Friday, January 26, 2018

Assignment 25 - Now I see you, now I don't…self portrait without you.

The ultimate selfie might actually be one without you even there…just a pair of shoes or some other prop that represents you.  Your assignment:  using manual settings and the sun, photograph yourself with one prop you think illustrates who you are.  You will be using Photoshop to create the final image…

Be creative with the prop.

Morning or late afternoon is the best time to shoot.

Due date:  January 30, end of class

Wednesday, January 24, 2018

Assignment 24 - TED Talk: How Photography Connects Us


In class today I’d like you to think about photography on a different level.  Rather than simply shooting what you see around you, click on the TED Talk link and listen to David Griffen, photo director for National Geographic.  On your blog create a post that summarizes, critiques, and evaluates the video you’ve just watched.  Minimum of three intelligent paragraphs, please.

Due end of class today.

Sunday, January 21, 2018

Assignment 23: Can a Wrapped Object be Art?

Package on a Table 

Christo and Jeanne-Claude, Wrapped Reichstag, 1971-95

Discovering the art of Christo and Jeanne-Claude is more than just trying to "unwrap" what they wrapped. The work they created as a team, both as artists and husband and wife, has spanned not only time but cultures.  For them, the purpose of their art is "simply to create works of art for joy and beauty and to create new ways of seeing familiar landscapes". Unique to other artists, the pieces "all go away when they're finished".

Your assignment:  Create a wrapped "landscape" of your own.  You will be making a piece of art with your selection of object/area/material/wrapping material, then photographing it in the studio as if it were going to be put on display in a museum.  Study, REALLY study, the work of Christo and Jeanne-Claude.  Why do they call their pieces landscapes?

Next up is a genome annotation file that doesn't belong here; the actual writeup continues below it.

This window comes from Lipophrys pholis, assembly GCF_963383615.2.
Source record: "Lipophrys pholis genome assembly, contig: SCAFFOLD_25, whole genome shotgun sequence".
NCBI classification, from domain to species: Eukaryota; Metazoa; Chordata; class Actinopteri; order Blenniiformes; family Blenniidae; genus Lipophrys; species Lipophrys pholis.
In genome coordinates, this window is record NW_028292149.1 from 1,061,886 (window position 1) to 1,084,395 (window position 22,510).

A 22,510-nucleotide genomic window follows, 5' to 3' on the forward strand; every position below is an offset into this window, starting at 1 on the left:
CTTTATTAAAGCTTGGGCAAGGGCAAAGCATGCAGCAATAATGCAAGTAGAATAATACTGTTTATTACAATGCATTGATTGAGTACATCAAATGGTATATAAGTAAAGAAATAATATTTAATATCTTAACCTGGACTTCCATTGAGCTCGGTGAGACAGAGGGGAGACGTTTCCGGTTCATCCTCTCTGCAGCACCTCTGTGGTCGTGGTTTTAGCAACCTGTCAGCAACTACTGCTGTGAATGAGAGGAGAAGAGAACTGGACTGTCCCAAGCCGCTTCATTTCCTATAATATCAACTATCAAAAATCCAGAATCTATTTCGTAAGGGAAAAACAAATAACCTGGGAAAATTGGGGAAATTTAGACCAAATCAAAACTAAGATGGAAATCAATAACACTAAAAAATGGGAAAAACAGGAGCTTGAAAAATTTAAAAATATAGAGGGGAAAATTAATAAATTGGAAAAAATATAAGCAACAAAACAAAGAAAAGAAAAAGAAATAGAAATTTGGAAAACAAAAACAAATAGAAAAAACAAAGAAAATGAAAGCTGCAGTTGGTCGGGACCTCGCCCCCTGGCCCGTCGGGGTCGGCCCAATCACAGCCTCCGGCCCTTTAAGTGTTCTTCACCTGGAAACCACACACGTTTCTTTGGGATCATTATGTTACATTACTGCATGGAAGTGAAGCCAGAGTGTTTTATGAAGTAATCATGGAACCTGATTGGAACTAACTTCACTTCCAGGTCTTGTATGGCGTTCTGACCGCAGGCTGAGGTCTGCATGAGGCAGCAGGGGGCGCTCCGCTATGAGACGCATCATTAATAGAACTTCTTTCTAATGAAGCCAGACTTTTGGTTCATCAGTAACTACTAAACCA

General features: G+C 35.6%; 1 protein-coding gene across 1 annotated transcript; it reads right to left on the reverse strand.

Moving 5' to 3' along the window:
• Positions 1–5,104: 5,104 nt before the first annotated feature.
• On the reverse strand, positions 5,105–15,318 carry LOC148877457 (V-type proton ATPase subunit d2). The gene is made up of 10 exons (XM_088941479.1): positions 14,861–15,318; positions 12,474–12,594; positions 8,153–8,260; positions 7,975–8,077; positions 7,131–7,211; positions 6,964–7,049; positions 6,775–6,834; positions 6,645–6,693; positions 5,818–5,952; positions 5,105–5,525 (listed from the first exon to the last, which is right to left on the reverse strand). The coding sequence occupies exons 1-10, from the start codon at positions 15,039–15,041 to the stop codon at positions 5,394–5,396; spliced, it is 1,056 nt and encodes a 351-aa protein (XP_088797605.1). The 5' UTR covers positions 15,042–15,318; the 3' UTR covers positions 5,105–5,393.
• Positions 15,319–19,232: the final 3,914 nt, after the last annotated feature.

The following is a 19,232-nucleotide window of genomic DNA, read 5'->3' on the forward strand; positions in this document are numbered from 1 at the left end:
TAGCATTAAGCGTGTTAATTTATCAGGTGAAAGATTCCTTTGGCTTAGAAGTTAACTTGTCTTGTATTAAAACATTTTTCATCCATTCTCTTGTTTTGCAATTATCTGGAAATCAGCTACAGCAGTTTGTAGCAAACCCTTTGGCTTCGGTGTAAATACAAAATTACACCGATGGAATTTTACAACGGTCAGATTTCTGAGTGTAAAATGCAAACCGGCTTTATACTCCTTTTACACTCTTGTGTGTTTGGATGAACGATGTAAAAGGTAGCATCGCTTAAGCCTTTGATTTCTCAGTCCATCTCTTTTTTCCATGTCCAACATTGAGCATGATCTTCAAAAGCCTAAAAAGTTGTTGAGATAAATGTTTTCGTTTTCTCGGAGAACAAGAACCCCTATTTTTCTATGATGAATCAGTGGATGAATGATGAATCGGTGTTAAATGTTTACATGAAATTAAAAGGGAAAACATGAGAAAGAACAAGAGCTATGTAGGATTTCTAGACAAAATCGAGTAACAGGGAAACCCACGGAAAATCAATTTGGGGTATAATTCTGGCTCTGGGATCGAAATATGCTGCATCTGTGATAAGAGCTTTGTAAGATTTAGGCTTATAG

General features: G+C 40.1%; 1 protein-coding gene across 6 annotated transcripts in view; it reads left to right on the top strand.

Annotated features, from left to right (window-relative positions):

You are to work alone on this assignment.  Submit two ideas on your blog with the objects you have selected - remember, size does not matter - go big if you like.

Once you have the final image, post and write what you discovered about your work and the work of Christo and Jeanne-Claude, your inspirations, your difficulties, and ultimately what you learned about these two amazing people...and why they call their work landscapes.

Due date:  January 29

Monday, January 15, 2018

Assignment 22 - Nine X Nine

Image by Todd Vorenkamp

I've harped long enough about the Elements and Principles of art; now you get to show off what you know.

Choose one location on campus - you can challenge yourself by selecting randomly, or go to a spot you think you know well.  Choose wisely - once there you cannot change the spot you've selected.  You'll be capturing all 9 of the following elements in that location, one element per image.

In 9 separate photographs, capture each of the following elements.  The key is to make THAT element, and ONLY that element, the focus of the image.

  • light
  • shadow
  • line
  • shape
  • form
  • texture
  • color 
  • size
  • depth
Create an art board in Photoshop and organize your 9 images.  No labeling, so make sure each image demonstrates each of the concepts above.

Due:  January 19, end of class

Thursday, January 11, 2018

Assignment 21: Photographing the Abstract